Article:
“What is the unrepresented past within our present?”, we are prompted to ask, and how does addressing that affect our understandings of the modern world and who we are as its legitimate citizens?
Video of lecture:Misunderstanding Modernity: The Social Scientific Neglect of Colonialism
Gurminder K. Bhambra is Professor of Postcolonial and Decolonial Studies at Sussex, and the gold medalist of a personal rating I called “who can improve my worldview in under an hour?”. Her lecture marked the beginning of the ‘Decolonising Development’ Sussex Development Lecture series, tackling the issue of ethnocentrism in the very construction of the idea of modernity.
When social scientists think about modernity they invariably hold two assumptions: that it implies a clear break between a traditional agricultural past and an industrial future, and that this temporal break is spatially located, originating in the West and spreading to the rest. These assumptions are foundational in the way we are taught about the three main pillars of modernity: The Renaissance, the French Revolution and the Industrial Revolution. These events are portrayed as purely “endo-European, originating in Europe as a consequence of the actions of Europeans” Bhambra argues.
Narratives such as these weigh heavily on our minds; as Bhambra goes on to say, central to feeling modern is the sense that there is “new knowledge in the world that hasn’t existed previously”, which brings about a paradigm shift that creates a clear rupture from the past. To have a discursive monopoly over the creation of novelty in the world gives Western Europe such power that we don’t really stop and question whether the rest of the world really was just passively waiting to be “injected” with innovation. And indeed they were not.
That evening I found out that the supposedly lost texts discovered in the Renaissance were still being circulated in the Islamic world and brought back to Europe by trade, that the amendment abolishing slavery in the “Rights of Man and Citizen” was co-constituted by a delegation of Haitian revolutionaries and not least, that the English cotton mills were replicating Indian weaving and processing techniques using cotton grown in the colonies. Bhambra turns the game around arguing that it is not modernisation (and specifically industrialisation) that lead to globalisation, but globalisation which allowed modernisation to happen.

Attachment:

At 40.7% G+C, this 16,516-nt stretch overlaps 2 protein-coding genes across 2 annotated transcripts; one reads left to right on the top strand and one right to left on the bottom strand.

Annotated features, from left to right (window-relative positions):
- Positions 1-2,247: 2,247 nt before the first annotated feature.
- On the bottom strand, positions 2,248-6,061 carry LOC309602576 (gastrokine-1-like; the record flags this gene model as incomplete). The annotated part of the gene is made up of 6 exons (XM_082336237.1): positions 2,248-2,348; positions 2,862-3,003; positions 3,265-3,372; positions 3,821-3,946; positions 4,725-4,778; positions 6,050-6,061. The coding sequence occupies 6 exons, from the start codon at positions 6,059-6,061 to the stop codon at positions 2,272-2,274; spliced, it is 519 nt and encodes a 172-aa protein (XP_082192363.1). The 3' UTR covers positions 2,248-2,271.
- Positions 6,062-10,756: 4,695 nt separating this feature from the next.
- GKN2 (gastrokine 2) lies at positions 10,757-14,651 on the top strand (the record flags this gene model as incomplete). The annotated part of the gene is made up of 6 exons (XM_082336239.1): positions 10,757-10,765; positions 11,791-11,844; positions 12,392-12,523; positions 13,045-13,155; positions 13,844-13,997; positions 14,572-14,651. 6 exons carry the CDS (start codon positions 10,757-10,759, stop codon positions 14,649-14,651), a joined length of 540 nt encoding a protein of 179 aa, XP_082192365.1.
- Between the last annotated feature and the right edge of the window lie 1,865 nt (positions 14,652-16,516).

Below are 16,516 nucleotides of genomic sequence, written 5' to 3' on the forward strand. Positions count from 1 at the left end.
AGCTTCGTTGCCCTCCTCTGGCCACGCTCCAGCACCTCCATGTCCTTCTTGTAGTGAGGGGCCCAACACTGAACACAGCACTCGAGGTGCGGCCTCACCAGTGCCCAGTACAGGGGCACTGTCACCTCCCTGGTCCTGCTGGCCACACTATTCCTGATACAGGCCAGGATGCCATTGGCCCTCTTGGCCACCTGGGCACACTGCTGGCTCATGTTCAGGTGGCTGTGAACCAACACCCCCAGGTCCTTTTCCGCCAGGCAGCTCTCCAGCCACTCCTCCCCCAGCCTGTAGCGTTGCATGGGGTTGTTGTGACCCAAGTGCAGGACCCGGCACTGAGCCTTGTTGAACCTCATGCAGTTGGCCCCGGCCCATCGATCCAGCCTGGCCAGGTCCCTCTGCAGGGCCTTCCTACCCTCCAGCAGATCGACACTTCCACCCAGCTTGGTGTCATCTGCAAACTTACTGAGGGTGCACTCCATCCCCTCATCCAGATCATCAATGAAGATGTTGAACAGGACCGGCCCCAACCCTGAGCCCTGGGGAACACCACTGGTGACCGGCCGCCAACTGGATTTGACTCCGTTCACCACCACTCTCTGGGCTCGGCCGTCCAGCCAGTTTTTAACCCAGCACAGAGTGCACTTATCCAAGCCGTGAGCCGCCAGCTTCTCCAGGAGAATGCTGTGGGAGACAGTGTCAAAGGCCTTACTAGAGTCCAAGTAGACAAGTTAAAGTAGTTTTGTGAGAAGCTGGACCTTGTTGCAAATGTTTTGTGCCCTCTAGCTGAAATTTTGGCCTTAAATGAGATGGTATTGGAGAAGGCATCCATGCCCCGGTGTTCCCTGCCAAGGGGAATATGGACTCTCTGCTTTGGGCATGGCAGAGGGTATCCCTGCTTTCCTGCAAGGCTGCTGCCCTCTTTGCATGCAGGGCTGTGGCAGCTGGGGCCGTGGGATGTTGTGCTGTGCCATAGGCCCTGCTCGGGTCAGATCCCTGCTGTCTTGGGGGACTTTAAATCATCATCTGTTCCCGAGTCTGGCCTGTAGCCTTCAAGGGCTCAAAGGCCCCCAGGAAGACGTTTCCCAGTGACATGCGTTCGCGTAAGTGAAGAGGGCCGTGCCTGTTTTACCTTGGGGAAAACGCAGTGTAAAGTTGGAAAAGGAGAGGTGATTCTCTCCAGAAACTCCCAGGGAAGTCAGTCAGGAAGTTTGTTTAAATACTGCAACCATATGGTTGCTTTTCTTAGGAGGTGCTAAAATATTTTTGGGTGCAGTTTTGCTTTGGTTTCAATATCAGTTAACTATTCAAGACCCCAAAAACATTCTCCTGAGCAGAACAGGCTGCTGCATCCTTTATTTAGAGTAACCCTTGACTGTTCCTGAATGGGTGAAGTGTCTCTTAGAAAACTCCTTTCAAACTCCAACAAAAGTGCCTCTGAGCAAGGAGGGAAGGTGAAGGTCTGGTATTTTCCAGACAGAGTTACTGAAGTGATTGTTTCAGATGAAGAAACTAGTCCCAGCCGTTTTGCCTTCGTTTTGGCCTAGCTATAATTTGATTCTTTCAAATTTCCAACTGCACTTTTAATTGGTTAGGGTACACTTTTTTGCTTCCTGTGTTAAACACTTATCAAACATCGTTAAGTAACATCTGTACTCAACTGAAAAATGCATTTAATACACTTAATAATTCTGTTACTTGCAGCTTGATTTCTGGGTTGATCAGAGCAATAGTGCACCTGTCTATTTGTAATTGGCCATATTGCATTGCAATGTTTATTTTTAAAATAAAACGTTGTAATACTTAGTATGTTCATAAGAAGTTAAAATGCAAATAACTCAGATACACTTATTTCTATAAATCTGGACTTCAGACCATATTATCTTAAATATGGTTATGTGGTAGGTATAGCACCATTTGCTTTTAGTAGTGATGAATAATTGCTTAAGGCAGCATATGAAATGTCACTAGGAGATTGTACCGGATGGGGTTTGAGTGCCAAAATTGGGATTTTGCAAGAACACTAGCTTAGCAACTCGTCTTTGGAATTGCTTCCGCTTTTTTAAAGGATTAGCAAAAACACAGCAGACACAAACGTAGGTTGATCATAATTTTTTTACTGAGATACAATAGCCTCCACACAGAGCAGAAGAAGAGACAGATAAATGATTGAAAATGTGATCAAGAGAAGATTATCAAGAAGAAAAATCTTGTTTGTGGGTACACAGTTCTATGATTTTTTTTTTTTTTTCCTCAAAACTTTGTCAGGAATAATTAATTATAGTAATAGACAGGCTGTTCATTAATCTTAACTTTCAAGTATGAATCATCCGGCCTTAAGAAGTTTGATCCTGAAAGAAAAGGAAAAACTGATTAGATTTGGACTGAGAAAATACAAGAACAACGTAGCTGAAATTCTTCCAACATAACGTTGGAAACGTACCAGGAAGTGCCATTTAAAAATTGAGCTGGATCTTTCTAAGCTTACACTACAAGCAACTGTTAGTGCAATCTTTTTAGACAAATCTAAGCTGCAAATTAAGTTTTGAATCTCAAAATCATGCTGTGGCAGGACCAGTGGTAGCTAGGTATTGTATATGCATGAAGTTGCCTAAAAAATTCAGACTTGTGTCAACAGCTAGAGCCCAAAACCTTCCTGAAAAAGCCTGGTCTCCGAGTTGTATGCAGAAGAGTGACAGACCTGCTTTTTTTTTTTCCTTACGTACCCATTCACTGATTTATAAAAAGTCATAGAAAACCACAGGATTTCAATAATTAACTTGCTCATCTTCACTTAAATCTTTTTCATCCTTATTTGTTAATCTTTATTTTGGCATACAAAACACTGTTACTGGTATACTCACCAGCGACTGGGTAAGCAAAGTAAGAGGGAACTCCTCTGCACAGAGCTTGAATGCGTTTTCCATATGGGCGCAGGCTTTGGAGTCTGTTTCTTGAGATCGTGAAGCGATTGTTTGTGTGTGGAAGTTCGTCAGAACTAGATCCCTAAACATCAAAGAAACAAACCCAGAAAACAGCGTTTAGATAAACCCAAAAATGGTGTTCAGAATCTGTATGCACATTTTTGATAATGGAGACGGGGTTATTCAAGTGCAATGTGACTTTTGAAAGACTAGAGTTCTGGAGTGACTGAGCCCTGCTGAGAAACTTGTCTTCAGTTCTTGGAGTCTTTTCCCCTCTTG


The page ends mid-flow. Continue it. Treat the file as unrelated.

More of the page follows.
The Westerners in question make me think of toddlers with no sense of object permanence: if something isn’t in my face, surely it must not exist. However, we must not think that Bhambra is asking us to consider “other” histories just for the sake of cultural relativity and the observation of difference, or in her own words “it’s not enough to add native stir and continue as normal”. Her argument is that when thinking modernity, we include and exclude certain histories as constituent parts of it, and if we incorporate othered histories to inform our understanding of modernity, it will change something in how we view ourselves and the world; beyond idiosyncrasies, “the difference needs to make a difference”.
Let’s talk about Haiti, which is the example Bhambra used to illustrate how to “disrupt the discourses of modernity by shifting our view of events”. To use Cornwall’s term, “democracy” and “freedom” are two buzzwords of modernisation discourse, situated at the heart of the French and American states, and offered as gifts to the world by the French Revolution and the American Declaration of Independence. However, the Haitian Revolution going on at the same time was more radical than both. Revolting in order to self-emancipate from one of the most brutal systems of slavery, in 1804 Haiti created the most inclusive system of citizenship existent in the world and could be proclaimed the first free state. However, the Haitian Revolution is not on the curricula to inform our understandings of freedom and the nation-state. This comes to no surprise because the West already perceived itself as free; free for its citizens. This perception is possible because the West “doesn’t understand a dark citizen”. The Code Noir in France regulated free black people differently because they were not part of its ontological articulation of how the universal individual looked like: he was imagined as white (with emphasis on the “he” as well).